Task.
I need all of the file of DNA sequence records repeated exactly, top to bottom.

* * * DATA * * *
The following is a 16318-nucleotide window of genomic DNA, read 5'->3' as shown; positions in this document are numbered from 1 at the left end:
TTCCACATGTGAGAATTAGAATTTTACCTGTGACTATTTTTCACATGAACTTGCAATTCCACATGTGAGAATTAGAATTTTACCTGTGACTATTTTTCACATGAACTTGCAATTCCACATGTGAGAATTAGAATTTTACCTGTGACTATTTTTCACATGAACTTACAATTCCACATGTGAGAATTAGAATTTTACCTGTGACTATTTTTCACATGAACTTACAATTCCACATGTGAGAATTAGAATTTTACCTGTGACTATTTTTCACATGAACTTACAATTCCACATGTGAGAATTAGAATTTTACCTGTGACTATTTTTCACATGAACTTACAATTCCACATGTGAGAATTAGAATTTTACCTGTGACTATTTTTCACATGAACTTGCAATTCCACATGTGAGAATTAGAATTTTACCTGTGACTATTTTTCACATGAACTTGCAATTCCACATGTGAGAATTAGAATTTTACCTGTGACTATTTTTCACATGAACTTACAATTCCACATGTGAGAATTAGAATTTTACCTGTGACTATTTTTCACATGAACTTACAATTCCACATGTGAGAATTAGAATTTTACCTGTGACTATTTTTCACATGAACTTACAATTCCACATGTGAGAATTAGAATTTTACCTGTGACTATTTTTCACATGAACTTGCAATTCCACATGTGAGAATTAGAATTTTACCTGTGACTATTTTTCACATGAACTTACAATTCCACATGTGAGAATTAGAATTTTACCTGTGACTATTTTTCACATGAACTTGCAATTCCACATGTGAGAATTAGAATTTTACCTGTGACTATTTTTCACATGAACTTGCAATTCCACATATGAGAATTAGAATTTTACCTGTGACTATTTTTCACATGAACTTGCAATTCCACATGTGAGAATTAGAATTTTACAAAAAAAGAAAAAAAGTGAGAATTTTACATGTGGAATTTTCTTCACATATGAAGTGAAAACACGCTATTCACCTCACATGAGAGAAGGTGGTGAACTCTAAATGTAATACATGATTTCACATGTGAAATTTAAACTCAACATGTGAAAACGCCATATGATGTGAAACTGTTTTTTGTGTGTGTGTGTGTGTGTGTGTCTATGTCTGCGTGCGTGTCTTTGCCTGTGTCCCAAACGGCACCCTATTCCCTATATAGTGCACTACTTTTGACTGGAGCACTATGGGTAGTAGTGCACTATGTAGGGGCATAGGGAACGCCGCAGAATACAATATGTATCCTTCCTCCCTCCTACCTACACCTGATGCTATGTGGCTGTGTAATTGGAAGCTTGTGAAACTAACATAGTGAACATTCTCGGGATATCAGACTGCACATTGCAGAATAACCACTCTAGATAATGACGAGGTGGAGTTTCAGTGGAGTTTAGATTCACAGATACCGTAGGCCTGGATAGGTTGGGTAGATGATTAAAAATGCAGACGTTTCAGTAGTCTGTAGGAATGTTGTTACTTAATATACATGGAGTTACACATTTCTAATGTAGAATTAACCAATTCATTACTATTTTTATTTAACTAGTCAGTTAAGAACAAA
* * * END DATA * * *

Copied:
The following is a 16318-nucleotide window of genomic DNA, read 5'->3' as shown; positions in this document are numbered from 1 at the left end:
TTCCACATGTGAGAATTAGAATTTTACCTGTGACTATTTTTCACATGAACTTGCAATTCCACATGTGAGAATTAGAATTTTACCTGTGACTATTTTTCACATGAACTTGCAATTCCACATGTGAGAATTAGAATTTTACCTGTGACTATTTTTCACATGAACTTACAATTCCACATGTGAGAATTAGAATTTTACCTGTGACTATTTTTCACATGAACTTACAATTCCACATGTGAGAATTAGAATTTTACCTGTGACTATTTTTCACATGAACTTACAATTCCACATGTGAGAATTAGAATTTTACCTGTGACTATTTTTCACATGAACTTACAATTCCACATGTGAGAATTAGAATTTTACCTGTGACTATTTTTCACATGAACTTGCAATTCCACATGTGAGAATTAGAATTTTACCTGTGACTATTTTTCACATGAACTTGCAATTCCACATGTGAGAATTAGAATTTTACCTGTGACTATTTTTCACATGAACTTACAATTCCACATGTGAGAATTAGAATTTTACCTGTGACTATTTTTCACATGAACTTACAATTCCACATGTGAGAATTAGAATTTTACCTGTGACTATTTTTCACATGAACTTACAATTCCACATGTGAGAATTAGAATTTTACCTGTGACTATTTTTCACATGAACTTGCAATTCCACATGTGAGAATTAGAATTTTACCTGTGACTATTTTTCACATGAACTTACAATTCCACATGTGAGAATTAGAATTTTACCTGTGACTATTTTTCACATGAACTTGCAATTCCACATGTGAGAATTAGAATTTTACCTGTGACTATTTTTCACATGAACTTGCAATTCCACATATGAGAATTAGAATTTTACCTGTGACTATTTTTCACATGAACTTGCAATTCCACATGTGAGAATTAGAATTTTACAAAAAAAGAAAAAAAGTGAGAATTTTACATGTGGAATTTTCTTCACATATGAAGTGAAAACACGCTATTCACCTCACATGAGAGAAGGTGGTGAACTCTAAATGTAATACATGATTTCACATGTGAAATTTAAACTCAACATGTGAAAACGCCATATGATGTGAAACTGTTTTTTGTGTGTGTGTGTGTGTGTGTGTCTATGTCTGCGTGCGTGTCTTTGCCTGTGTCCCAAACGGCACCCTATTCCCTATATAGTGCACTACTTTTGACTGGAGCACTATGGGTAGTAGTGCACTATGTAGGGGCATAGGGAACGCCGCAGAATACAATATGTATCCTTCCTCCCTCCTACCTACACCTGATGCTATGTGGCTGTGTAATTGGAAGCTTGTGAAACTAACATAGTGAACATTCTCGGGATATCAGACTGCACATTGCAGAATAACCACTCTAGATAATGACGAGGTGGAGTTTCAGTGGAGTTTAGATTCACAGATACCGTAGGCCTGGATAGGTTGGGTAGATGATTAAAAATGCAGACGTTTCAGTAGTCTGTAGGAATGTTGTTACTTAATATACATGGAGTTACACATTTCTAATGTAGAATTAACCAATTCATTACTATTTTTATTTAACTAGTCAGTTAAGAACAAA